Will working remotely change how we communicate?

Discussion
Photo: @tami.s.kelly via Twenty20
Apr 30, 2020
Dave Wendland

Through a special arrangement, presented here for discussion is an excerpt of a current article from the blog of Dave Wendland, VP, strategic relations at Hamacher Resource Group. The article first appeared on Forbes.com.

“Are you there?”

Whether you’re conducting an internal meeting with fellow remote employees or with clients in multiple locations, we have all been answering this for the past month as the shape of the workplace has continued to evolve and previously existing social and business norms have been replaced due to the COVID-19 pandemic.

(In actuality, this question typically occurs throughout the meeting as video or audio lags or connections are abruptly lost.)

If you’re like me, you’ve also been asked: “Are you remote?”, “How are you?”, “Can you hear me?”, “Are you scared?”, “Did you just sneeze?”, “Did you hear?”, “Can you share your screen?”, “Are you wearing pajamas?” etc.

On the positive side, I have discovered that with fewer distractions, conference calls are more pointed and productive than face-to-face meetings. Sentences are shorter and more concise. Pauses seem longer but often provide a much-needed break in the discussion, and action items are summarized more effectively. Seems to me that we have adopted a Twitter-like mentality, where fewer words become more meaningful.

It is my hypothesis that conciseness has become the new standard during turbulent times such as we are facing. With so much information to impart, getting to the point quickly and simply has become paramount. Not to mention there’s a likely reality that human attention spans have decreased. A Microsoft study from 2015 found people generally lose concentration after eight seconds, behind even goldfish (nine seconds).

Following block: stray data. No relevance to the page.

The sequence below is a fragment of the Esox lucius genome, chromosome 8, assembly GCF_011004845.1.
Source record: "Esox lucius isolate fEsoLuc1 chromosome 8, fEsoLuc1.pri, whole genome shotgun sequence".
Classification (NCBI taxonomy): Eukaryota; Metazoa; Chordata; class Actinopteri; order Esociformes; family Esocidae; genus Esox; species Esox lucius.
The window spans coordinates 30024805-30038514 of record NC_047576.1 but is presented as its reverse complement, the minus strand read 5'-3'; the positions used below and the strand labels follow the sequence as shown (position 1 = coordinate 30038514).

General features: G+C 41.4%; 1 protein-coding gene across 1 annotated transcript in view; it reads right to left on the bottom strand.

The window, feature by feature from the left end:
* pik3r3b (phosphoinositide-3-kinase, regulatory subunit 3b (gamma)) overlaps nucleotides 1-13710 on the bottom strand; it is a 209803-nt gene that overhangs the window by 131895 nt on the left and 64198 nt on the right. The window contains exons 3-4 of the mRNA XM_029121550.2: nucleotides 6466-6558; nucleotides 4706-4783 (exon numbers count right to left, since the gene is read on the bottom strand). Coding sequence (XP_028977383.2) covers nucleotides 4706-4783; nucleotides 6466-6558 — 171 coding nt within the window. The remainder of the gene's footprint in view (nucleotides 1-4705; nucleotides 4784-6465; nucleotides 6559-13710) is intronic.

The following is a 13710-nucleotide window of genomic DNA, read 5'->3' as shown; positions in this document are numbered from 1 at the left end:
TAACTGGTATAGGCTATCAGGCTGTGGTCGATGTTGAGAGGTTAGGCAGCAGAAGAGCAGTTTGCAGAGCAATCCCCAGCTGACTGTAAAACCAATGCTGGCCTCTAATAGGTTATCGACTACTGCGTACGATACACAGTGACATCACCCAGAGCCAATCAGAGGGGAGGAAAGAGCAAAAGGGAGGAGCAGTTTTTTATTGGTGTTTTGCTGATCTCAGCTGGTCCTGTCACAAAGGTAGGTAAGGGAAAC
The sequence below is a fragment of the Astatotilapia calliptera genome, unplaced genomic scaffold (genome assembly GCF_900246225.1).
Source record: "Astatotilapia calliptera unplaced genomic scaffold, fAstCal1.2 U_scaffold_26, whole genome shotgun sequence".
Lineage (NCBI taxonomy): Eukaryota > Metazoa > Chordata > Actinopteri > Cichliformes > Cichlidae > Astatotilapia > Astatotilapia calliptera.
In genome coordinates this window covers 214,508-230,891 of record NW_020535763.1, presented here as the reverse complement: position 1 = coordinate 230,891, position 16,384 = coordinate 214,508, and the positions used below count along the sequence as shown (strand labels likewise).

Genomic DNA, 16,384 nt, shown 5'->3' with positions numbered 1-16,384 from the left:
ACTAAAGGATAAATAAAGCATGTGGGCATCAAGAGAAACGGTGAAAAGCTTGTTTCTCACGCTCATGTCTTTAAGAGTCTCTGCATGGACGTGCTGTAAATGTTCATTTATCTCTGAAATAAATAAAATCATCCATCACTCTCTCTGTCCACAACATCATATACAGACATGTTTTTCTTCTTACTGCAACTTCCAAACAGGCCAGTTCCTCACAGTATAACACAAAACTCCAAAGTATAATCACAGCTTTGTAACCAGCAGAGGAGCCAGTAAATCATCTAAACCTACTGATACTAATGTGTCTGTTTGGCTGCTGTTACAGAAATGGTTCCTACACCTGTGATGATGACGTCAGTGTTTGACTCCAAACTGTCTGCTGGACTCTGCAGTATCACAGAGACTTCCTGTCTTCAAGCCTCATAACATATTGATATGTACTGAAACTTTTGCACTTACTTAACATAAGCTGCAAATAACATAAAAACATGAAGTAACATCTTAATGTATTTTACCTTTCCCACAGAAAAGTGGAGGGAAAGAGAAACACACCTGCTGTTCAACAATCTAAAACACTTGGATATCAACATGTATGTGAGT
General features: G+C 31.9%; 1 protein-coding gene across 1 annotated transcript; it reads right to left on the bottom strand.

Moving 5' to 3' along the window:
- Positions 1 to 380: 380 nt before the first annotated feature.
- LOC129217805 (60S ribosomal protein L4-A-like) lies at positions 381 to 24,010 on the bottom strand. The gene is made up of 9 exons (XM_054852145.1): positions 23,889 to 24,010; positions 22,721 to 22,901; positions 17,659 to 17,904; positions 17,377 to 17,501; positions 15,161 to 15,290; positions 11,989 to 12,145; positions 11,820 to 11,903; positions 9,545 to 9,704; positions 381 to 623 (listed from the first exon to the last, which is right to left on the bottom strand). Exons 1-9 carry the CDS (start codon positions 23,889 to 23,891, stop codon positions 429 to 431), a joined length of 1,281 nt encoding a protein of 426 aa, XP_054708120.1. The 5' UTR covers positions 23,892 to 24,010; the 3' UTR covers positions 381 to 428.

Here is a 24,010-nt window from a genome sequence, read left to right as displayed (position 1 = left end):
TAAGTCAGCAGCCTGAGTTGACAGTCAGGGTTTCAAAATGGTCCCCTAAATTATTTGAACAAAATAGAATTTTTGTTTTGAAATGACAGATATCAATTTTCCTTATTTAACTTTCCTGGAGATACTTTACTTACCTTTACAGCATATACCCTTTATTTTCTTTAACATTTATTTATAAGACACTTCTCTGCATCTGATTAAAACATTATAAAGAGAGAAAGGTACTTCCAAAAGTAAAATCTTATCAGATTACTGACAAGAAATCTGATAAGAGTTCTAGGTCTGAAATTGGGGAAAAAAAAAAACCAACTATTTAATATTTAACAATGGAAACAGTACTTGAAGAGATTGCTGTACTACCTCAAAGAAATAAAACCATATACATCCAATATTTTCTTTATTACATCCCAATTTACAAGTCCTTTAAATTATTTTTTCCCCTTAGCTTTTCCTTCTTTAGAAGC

Sometimes, when in the midst of a storm, it is difficult to see what calm will look like. There are many predicting the aftermath of COVID-19 and what changes will remain following such an event. I believe that one long-lasting outcome and workplace change affecting everyday business will involve many more remote workers and expanded video conferencing.

More business being conducted remotely will demand concise exchanges of ideas, more purposeful and intentional conversations, and outcomes and actions determined more quickly and decisively. The comfort of interacting from afar will become second nature and feel normal over time.

DISCUSSION QUESTIONS: What do you find are the advantages and shortcomings of remote communications versus face-to-face? Are remote communications equally efficient or is face-to-face more important for business partners versus fellow employees?

Please practice The RetailWire Golden Rule when submitting your comments.
Braintrust
"We are getting down to business faster but not as rushed, usually, as we might have been. Also, I predict a serious sales increase in devices designed to trim nose hair."
"Given that we develop software that allows sales and marketing professionals to work from anywhere and anytime, I guess you can say “we are eating our own dog food.”"
"This crisis is showing the world that a huge percentage of daily work can be more effectively and less expensively completed at home."

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27 Comments on "Will working remotely change how we communicate?"


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Paula Rosenblum
BrainTrust

RSR has been a virtual company since its inception 13 years ago. The biggest risk is over-emailing and the loss of nuance within the company. Externally, sometimes it is challenging to make real connections with clients. Beyond that, it’s very efficient.